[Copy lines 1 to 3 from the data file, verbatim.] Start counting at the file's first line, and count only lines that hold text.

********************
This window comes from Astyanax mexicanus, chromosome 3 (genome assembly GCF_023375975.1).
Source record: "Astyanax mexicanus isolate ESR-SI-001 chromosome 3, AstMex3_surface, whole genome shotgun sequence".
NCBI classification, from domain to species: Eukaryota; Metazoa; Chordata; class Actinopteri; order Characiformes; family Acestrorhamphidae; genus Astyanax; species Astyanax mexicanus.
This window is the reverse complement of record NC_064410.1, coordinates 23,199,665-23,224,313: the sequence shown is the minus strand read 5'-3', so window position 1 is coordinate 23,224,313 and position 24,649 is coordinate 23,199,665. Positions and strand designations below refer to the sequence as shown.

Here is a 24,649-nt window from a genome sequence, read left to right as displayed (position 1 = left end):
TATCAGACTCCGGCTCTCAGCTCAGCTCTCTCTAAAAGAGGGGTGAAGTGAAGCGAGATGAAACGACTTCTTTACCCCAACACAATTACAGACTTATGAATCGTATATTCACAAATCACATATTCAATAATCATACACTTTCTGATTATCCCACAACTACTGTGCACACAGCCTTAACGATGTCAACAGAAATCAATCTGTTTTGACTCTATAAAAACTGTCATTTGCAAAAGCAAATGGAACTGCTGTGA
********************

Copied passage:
This window comes from Astyanax mexicanus, chromosome 3 (genome assembly GCF_023375975.1).
Source record: "Astyanax mexicanus isolate ESR-SI-001 chromosome 3, AstMex3_surface, whole genome shotgun sequence".
NCBI classification, from domain to species: Eukaryota; Metazoa; Chordata; class Actinopteri; order Characiformes; family Acestrorhamphidae; genus Astyanax; species Astyanax mexicanus.